Yesterday evening, I visited the Tate Modern and delighted in the Alexander Calder exhibition. His exploration of kinetics and simplistic shapes reminds you of the easy delight you have as a child in things that are colourful and move.
I was already familiar with his mobiles and pendulum pieces but what I loved about this exhibition was discovering his wire faces.
These abstract portraits in wire are brought to life when you observe the distorted shadows they make and embrace those as integral to what you are looking at. I was struck with the feeling that it was these, complex yet appealing additions to the sculpture, that were more reflective of the individual’s personality. They give the faces depth and purpose and allow a possibly more realistic portrayal of the sitter to shine through.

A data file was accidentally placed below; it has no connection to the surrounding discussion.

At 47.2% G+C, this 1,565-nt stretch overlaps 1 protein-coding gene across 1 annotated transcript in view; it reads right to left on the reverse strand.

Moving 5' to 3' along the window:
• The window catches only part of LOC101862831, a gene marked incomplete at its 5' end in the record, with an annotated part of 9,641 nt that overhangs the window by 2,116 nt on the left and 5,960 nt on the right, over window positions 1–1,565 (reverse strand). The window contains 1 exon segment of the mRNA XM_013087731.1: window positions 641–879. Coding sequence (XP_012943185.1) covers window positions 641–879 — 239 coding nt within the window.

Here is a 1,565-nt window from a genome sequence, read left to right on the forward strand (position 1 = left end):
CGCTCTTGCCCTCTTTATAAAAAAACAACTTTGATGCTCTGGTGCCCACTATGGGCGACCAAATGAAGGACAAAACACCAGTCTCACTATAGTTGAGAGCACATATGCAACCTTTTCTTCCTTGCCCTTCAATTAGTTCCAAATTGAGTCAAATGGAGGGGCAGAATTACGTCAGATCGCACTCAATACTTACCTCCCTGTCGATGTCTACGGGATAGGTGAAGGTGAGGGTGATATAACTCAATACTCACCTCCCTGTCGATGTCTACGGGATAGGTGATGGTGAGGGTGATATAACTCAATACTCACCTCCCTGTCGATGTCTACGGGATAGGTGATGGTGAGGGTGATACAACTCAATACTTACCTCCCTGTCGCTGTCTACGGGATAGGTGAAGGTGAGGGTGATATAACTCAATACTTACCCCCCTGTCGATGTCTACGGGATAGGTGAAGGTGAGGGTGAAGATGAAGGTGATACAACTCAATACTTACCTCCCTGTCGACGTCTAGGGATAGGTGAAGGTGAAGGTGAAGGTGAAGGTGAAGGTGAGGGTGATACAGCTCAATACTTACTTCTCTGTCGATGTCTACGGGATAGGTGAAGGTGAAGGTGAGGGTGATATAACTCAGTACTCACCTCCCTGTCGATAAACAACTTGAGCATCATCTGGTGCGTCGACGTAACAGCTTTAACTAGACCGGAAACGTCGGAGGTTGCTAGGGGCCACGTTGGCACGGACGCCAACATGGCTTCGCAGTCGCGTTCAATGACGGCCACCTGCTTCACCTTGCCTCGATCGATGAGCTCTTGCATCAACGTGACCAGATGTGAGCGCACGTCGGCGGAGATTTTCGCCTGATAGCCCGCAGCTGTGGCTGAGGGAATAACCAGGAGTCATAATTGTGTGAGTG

It was very entertaining to imagine the personality of the sitter – especially as you are offered multiple versions from different angles. All being portrayed from that single starting point of the wire face. A reminder to never judge a book by it’s cover!
Do go and see them if you get the chance.
Alexander Calder – Tate Modern – on until the 3 April 2016